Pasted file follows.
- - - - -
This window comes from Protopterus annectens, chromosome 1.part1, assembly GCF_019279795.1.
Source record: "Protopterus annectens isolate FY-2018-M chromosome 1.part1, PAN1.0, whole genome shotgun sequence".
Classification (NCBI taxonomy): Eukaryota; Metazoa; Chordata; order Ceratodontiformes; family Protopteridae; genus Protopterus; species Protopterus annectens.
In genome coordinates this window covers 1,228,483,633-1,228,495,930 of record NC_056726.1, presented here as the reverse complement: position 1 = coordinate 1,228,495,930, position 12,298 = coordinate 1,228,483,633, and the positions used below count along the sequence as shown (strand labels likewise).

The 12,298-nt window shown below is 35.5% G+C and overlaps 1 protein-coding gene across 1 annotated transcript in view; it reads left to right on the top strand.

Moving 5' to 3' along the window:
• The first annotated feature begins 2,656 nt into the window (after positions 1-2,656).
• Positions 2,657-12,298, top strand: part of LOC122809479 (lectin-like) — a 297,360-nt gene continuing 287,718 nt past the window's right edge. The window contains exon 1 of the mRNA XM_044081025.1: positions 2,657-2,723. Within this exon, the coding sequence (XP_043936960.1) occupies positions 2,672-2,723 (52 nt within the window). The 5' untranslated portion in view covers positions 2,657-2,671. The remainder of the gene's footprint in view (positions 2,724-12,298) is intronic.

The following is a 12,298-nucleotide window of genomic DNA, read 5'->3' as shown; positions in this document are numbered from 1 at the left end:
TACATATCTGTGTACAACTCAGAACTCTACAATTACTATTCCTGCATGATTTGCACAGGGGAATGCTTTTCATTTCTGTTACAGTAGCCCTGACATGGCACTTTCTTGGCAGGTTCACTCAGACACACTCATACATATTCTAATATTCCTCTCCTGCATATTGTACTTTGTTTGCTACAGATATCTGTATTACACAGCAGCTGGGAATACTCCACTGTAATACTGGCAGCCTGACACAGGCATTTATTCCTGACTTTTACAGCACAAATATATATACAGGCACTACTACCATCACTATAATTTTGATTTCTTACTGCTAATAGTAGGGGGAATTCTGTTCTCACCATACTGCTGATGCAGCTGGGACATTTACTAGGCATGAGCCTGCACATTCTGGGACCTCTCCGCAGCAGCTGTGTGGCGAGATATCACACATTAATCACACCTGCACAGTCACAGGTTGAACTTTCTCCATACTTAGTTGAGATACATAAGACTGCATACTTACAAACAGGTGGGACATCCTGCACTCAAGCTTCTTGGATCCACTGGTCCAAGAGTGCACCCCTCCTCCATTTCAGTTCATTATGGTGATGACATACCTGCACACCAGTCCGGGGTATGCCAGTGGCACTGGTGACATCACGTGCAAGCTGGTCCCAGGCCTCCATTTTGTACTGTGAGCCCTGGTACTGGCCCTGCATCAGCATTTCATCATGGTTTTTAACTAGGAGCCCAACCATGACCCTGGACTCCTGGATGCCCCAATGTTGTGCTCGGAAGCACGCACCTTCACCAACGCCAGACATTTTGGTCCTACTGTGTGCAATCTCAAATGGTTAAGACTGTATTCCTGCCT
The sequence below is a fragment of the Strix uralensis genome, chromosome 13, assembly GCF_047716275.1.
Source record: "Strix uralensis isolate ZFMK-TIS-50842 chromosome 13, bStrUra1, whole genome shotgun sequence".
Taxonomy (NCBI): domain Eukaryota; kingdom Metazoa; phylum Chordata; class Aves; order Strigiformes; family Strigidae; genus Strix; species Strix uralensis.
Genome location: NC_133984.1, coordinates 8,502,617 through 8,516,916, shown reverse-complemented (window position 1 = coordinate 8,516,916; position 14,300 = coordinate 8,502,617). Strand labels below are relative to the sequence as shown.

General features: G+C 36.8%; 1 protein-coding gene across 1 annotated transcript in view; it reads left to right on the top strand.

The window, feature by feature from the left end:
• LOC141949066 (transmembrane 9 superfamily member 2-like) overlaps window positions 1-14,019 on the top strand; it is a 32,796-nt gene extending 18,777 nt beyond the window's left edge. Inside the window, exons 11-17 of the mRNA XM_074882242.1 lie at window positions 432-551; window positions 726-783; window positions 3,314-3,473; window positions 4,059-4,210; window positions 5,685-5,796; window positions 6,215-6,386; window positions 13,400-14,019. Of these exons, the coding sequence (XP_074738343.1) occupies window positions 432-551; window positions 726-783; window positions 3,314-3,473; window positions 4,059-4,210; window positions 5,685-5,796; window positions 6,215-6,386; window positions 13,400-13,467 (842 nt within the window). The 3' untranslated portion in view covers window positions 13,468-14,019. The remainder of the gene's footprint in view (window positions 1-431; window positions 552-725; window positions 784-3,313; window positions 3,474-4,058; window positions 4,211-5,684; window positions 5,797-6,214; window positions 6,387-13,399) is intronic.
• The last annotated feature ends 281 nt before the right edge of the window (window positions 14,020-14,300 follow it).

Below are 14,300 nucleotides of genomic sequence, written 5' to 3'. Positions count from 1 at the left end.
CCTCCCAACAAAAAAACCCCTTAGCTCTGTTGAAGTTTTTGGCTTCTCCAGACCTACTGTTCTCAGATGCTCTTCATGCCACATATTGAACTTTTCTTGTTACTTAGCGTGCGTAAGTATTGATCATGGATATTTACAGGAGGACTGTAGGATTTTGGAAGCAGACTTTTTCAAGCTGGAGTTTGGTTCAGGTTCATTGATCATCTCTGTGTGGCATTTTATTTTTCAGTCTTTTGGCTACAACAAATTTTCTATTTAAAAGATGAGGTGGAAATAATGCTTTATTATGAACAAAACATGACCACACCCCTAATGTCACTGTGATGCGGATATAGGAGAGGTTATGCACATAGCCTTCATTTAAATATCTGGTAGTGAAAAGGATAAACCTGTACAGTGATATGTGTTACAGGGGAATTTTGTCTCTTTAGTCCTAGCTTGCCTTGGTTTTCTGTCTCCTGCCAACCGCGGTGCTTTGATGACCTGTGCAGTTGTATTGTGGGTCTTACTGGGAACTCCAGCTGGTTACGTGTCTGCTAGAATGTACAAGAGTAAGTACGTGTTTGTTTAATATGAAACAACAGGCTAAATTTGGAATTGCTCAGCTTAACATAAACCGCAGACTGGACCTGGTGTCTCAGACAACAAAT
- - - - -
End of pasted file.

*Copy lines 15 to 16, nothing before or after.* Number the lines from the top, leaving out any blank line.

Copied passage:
General features: G+C 36.8%; 1 protein-coding gene across 1 annotated transcript in view; it reads left to right on the top strand.

The window, feature by feature from the left end: